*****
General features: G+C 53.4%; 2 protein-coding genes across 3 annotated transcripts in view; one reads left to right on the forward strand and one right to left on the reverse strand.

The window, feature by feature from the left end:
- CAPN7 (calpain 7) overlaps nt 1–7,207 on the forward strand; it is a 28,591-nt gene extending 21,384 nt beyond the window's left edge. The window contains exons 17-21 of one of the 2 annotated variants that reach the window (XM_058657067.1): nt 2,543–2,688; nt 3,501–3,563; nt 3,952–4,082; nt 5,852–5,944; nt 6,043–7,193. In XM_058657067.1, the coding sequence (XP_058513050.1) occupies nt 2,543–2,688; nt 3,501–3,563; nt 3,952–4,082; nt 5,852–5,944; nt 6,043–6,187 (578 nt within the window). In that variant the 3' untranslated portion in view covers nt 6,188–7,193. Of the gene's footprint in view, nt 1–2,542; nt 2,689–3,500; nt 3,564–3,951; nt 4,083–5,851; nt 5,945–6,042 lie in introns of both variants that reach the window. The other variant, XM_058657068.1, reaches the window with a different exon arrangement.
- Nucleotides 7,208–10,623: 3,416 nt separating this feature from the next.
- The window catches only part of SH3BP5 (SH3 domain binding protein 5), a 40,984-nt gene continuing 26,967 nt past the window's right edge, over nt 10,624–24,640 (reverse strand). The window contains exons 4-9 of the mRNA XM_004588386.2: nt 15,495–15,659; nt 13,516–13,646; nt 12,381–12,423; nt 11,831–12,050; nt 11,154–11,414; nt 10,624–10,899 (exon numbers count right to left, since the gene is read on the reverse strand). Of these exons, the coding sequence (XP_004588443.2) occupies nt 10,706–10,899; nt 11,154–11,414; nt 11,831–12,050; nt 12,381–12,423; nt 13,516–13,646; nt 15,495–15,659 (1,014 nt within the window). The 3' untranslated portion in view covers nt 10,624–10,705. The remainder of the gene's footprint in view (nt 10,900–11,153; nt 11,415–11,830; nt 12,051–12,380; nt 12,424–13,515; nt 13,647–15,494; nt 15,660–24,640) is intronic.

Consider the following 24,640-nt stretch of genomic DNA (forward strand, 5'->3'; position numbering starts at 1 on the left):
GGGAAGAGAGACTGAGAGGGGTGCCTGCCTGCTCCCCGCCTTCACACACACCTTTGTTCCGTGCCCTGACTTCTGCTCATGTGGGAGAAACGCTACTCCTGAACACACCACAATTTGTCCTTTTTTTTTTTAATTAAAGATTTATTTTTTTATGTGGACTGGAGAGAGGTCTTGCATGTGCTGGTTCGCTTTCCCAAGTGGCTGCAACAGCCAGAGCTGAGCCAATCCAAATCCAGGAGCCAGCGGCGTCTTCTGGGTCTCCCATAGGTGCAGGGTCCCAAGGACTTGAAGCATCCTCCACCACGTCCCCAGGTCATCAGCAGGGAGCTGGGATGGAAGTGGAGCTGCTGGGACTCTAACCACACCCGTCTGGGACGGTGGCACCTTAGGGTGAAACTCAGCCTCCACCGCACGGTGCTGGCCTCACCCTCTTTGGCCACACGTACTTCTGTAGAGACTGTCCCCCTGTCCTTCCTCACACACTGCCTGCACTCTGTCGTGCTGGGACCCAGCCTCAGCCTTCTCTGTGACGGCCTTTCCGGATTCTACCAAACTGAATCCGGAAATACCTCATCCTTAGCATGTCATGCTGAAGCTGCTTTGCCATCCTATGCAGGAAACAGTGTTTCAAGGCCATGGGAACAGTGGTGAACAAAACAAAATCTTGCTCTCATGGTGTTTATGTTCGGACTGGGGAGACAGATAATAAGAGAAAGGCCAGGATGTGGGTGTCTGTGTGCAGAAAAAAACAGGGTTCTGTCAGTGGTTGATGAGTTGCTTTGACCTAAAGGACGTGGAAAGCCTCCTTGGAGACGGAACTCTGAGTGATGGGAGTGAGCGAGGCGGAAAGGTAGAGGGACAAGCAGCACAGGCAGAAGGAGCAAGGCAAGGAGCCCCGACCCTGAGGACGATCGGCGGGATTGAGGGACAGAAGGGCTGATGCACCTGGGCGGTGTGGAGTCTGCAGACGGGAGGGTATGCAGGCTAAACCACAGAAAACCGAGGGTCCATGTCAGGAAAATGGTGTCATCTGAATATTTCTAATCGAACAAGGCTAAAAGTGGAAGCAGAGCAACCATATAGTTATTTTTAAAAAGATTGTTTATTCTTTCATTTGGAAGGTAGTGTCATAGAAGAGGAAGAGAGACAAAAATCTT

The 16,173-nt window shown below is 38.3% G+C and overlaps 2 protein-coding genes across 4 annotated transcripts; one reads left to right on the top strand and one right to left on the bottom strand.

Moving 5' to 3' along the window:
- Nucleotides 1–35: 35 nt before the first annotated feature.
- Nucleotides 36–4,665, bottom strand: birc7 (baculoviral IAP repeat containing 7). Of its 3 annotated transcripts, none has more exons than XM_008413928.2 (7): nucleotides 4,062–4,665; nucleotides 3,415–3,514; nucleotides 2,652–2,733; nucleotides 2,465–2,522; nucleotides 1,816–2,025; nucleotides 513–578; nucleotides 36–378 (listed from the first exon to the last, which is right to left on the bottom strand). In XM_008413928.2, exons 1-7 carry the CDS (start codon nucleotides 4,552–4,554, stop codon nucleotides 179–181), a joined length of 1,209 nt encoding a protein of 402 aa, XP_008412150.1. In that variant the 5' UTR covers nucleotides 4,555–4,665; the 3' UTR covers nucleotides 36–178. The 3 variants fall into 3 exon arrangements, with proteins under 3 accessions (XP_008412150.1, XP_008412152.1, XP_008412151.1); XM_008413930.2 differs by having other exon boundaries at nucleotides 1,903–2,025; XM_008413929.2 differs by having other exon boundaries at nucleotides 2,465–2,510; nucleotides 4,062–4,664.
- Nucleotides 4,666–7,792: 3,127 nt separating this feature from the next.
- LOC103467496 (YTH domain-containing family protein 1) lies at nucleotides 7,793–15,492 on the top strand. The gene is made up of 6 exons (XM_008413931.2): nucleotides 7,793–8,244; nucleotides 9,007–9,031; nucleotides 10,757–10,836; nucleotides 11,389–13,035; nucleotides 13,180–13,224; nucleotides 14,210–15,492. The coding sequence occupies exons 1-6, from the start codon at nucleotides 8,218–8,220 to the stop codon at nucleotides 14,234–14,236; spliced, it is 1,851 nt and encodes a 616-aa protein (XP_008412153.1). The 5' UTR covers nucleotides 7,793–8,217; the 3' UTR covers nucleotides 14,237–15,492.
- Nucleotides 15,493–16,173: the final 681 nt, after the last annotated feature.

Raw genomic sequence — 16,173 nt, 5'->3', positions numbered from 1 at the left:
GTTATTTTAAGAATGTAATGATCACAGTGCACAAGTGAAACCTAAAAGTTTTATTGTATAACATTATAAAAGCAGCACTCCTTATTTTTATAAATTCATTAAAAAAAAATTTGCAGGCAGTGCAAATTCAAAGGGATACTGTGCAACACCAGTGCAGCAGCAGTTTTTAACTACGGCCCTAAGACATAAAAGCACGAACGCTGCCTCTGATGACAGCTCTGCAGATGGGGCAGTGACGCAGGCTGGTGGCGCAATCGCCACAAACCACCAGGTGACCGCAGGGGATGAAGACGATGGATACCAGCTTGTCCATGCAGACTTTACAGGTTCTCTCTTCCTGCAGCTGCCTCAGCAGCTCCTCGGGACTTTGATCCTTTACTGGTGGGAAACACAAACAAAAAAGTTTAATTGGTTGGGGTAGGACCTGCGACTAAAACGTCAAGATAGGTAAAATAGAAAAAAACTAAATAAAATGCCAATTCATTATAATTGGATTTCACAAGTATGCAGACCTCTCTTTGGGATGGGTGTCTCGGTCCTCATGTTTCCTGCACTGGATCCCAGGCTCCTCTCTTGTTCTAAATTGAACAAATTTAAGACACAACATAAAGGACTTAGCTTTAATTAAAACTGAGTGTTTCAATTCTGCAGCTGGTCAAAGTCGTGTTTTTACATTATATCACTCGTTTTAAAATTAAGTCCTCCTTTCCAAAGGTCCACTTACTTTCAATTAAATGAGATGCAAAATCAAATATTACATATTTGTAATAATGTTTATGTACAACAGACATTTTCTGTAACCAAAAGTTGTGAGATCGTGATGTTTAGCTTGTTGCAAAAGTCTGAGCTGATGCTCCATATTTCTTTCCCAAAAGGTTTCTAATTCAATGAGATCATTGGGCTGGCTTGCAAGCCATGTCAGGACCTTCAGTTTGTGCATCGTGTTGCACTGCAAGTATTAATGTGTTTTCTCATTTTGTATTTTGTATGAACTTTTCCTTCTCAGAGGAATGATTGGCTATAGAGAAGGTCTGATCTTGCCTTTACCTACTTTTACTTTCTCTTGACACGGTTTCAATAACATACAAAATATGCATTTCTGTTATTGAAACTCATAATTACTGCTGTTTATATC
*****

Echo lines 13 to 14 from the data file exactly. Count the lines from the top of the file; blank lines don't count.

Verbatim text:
- LOC103467496 (YTH domain-containing family protein 1) lies at nucleotides 7,793–15,492 on the top strand. The gene is made up of 6 exons (XM_008413931.2): nucleotides 7,793–8,244; nucleotides 9,007–9,031; nucleotides 10,757–10,836; nucleotides 11,389–13,035; nucleotides 13,180–13,224; nucleotides 14,210–15,492. The coding sequence occupies exons 1-6, from the start codon at nucleotides 8,218–8,220 to the stop codon at nucleotides 14,234–14,236; spliced, it is 1,851 nt and encodes a 616-aa protein (XP_008412153.1). The 5' UTR covers nucleotides 7,793–8,217; the 3' UTR covers nucleotides 14,237–15,492.
- Nucleotides 15,493–16,173: the final 681 nt, after the last annotated feature.